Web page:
Asia’s Fund Industry Posts Robust Growth Amid the Pandemic
January 18, 2022 — Singapore
There are silver linings in the region despite the uncertainties
As the COVID-19 pandemic continued for a second year, assets under management in Asia grew 15.9% in the first nine months of 2021, an improvement over the 11.0% increase recorded in the corresponding period of 2020. This was led by China’s 20.2%, followed closely by Singapore at 19.5%, and India at 16.0%.
China’s asset management industry is expected to continue registering sound growth in the long run, driven by the nation’s economic transition to high-end and green manufacturing, an increasingly diversified product and distribution landscape, and further foreign capital relaxation on business ownership. In Singapore, the central bank is stepping up efforts to channel capital to environmentally friendly projects, while enhancing fund domiciliation opportunities. In India, product innovation is expected to continue in global investments and sustainable themes, offering global managers product partnership opportunities with local fund houses.
Environmental, social, and governance (ESG) investing continues to gain traction throughout the Asia-Pacific region, along with increasing commitments to net zero emissions and decarbonization. Superannuation funds in Australia are pushing for stronger ESG practices among their investees, driven by members’ demands and supported by a wider industry push. Managers in Malaysia have been integrating both ESG and Shariah principles into single funds; the number of qualified sustainable and responsible investment funds has tripled since 2020. In Hong Kong, global managers have actively launched sustainability-themed products for accredited investors in recent years. Regulators and associations are also making more concrete efforts to introduce standardized disclosures, especially in the areas of climate change and carbon transition.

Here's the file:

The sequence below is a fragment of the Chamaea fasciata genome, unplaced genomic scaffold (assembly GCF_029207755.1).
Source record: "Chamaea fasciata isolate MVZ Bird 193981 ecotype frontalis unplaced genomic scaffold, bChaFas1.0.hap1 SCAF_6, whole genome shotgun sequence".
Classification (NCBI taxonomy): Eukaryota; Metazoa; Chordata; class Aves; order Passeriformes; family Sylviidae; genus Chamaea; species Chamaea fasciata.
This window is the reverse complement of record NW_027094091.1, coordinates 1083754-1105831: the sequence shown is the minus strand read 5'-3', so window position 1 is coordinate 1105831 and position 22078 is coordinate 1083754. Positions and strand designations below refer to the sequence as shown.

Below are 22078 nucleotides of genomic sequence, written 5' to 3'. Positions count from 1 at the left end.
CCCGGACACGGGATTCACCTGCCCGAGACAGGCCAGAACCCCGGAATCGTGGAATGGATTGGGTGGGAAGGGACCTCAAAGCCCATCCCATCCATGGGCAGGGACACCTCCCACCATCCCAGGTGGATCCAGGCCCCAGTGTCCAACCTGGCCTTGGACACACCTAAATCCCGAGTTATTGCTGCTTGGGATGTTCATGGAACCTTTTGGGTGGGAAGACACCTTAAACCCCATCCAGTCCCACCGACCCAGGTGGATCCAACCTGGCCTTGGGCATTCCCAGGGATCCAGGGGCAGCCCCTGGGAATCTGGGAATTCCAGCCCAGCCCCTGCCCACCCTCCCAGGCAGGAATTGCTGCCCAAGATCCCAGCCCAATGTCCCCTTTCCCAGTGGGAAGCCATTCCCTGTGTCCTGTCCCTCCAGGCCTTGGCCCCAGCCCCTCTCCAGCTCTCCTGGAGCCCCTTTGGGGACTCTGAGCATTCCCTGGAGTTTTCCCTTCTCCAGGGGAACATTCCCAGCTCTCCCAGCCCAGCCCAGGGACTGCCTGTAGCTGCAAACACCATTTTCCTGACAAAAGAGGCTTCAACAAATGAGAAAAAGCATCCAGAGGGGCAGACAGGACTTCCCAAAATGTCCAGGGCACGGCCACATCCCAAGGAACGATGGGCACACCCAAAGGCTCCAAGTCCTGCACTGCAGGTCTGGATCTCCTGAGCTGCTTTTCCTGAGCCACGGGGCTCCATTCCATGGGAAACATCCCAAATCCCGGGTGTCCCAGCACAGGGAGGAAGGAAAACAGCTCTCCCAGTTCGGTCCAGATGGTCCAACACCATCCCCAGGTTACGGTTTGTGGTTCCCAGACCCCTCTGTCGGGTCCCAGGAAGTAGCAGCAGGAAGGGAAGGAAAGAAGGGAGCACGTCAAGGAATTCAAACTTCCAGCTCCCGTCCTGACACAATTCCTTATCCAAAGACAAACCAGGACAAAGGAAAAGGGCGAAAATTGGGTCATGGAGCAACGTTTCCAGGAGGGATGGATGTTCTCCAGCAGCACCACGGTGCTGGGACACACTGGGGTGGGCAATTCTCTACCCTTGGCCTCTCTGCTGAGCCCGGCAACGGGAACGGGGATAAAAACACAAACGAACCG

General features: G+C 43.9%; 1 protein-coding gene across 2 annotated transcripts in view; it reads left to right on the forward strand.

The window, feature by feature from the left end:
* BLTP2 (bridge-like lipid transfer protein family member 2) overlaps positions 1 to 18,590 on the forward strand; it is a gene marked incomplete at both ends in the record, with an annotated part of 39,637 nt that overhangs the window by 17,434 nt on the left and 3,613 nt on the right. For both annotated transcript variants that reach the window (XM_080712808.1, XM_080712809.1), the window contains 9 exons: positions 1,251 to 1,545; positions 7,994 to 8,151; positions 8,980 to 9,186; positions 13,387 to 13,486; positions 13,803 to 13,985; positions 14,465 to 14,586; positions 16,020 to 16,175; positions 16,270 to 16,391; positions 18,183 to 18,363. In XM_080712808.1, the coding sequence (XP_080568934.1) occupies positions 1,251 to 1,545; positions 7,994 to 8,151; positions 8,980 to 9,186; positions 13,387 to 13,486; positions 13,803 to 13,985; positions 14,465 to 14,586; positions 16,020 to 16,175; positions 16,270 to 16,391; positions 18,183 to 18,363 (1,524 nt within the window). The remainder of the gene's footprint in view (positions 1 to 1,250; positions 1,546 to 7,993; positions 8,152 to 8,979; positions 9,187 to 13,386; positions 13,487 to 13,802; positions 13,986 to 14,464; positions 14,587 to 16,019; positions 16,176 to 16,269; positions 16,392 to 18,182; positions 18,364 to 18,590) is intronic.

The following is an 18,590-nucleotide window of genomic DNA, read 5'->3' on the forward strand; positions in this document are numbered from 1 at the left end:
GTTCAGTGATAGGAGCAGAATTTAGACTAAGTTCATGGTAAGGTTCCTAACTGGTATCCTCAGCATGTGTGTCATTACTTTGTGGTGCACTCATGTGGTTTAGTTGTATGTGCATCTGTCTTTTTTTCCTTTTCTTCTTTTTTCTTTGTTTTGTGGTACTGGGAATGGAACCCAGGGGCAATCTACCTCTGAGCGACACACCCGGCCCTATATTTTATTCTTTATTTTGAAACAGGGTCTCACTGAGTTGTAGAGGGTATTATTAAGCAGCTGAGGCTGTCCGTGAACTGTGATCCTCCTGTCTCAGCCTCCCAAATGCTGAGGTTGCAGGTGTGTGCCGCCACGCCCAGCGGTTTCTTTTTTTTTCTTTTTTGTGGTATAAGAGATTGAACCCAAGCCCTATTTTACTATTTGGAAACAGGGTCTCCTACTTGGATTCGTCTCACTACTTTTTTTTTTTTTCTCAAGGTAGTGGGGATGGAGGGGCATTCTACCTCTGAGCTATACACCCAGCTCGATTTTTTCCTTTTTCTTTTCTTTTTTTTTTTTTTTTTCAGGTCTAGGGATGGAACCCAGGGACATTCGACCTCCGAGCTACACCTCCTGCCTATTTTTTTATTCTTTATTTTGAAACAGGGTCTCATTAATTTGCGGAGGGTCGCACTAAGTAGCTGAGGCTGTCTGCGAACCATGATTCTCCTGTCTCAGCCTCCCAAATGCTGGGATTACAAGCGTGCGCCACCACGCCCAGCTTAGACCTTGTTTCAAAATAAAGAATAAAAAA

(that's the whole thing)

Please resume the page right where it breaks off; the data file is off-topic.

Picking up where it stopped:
Apart from ESG, other emerging themes spell growth opportunities. Retirement in China is a lucrative market, especially with a new pension system providing tax incentives for eligible mutual funds and bank-issued wealth management products in the pipeline. Passive investing in India has come under the limelight—the range of exchange-traded funds (ETFs) have broadened to include healthcare and consumption-based ETFs, among others, and silver ETFs could join the line-up in 2022 following the release of regulatory norms last November. In Korea, given the hunt for yield in the prolonged low-interest-rate environment, the shift from fixed income to alternatives is expected to continue among asset owners. However, regulatory curbs and a shortage of internal expertise mean that traditional asset mandates remain important.
“Investors are likely to stay conservative in 2022 amid prevailing market uncertainties,” said Ken Yap, managing director, Asia, at Cerulli Associates. “However, the development of emerging themes, including ESG and passive investing, and continued regulatory support across various markets indicate a positive outlook for Asia’s mutual fund industry.”
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Note to editors
These findings and more are from The Cerulli Edge—Asia-Pacific Edition, 1Q 2022 Issue.